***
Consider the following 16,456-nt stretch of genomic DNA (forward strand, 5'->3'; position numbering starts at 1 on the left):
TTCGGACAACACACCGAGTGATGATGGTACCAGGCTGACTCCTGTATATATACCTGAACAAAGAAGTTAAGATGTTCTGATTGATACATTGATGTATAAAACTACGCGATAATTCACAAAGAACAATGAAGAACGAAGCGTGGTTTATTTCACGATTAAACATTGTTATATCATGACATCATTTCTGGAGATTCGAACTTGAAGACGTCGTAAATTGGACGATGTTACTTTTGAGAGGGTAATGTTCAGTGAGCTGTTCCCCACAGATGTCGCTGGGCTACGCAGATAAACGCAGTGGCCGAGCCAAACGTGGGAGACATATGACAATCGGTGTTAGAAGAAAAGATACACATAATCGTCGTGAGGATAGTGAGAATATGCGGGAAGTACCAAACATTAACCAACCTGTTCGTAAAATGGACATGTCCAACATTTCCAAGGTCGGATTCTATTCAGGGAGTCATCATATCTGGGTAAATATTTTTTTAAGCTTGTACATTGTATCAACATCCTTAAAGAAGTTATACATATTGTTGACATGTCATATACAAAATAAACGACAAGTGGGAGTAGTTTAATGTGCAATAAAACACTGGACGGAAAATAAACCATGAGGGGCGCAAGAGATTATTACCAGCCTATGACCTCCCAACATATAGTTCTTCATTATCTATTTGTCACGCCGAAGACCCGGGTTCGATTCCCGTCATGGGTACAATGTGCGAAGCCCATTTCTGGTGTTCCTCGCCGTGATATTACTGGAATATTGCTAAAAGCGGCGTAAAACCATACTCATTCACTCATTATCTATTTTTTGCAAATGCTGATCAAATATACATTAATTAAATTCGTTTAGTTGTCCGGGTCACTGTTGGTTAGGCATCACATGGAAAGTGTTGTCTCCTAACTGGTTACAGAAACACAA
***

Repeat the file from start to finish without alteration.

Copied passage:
Consider the following 16,456-nt stretch of genomic DNA (forward strand, 5'->3'; position numbering starts at 1 on the left):
TTCGGACAACACACCGAGTGATGATGGTACCAGGCTGACTCCTGTATATATACCTGAACAAAGAAGTTAAGATGTTCTGATTGATACATTGATGTATAAAACTACGCGATAATTCACAAAGAACAATGAAGAACGAAGCGTGGTTTATTTCACGATTAAACATTGTTATATCATGACATCATTTCTGGAGATTCGAACTTGAAGACGTCGTAAATTGGACGATGTTACTTTTGAGAGGGTAATGTTCAGTGAGCTGTTCCCCACAGATGTCGCTGGGCTACGCAGATAAACGCAGTGGCCGAGCCAAACGTGGGAGACATATGACAATCGGTGTTAGAAGAAAAGATACACATAATCGTCGTGAGGATAGTGAGAATATGCGGGAAGTACCAAACATTAACCAACCTGTTCGTAAAATGGACATGTCCAACATTTCCAAGGTCGGATTCTATTCAGGGAGTCATCATATCTGGGTAAATATTTTTTTAAGCTTGTACATTGTATCAACATCCTTAAAGAAGTTATACATATTGTTGACATGTCATATACAAAATAAACGACAAGTGGGAGTAGTTTAATGTGCAATAAAACACTGGACGGAAAATAAACCATGAGGGGCGCAAGAGATTATTACCAGCCTATGACCTCCCAACATATAGTTCTTCATTATCTATTTGTCACGCCGAAGACCCGGGTTCGATTCCCGTCATGGGTACAATGTGCGAAGCCCATTTCTGGTGTTCCTCGCCGTGATATTACTGGAATATTGCTAAAAGCGGCGTAAAACCATACTCATTCACTCATTATCTATTTTTTGCAAATGCTGATCAAATATACATTAATTAAATTCGTTTAGTTGTCCGGGTCACTGTTGGTTAGGCATCACATGGAAAGTGTTGTCTCCTAACTGGTTACAGAAACACAA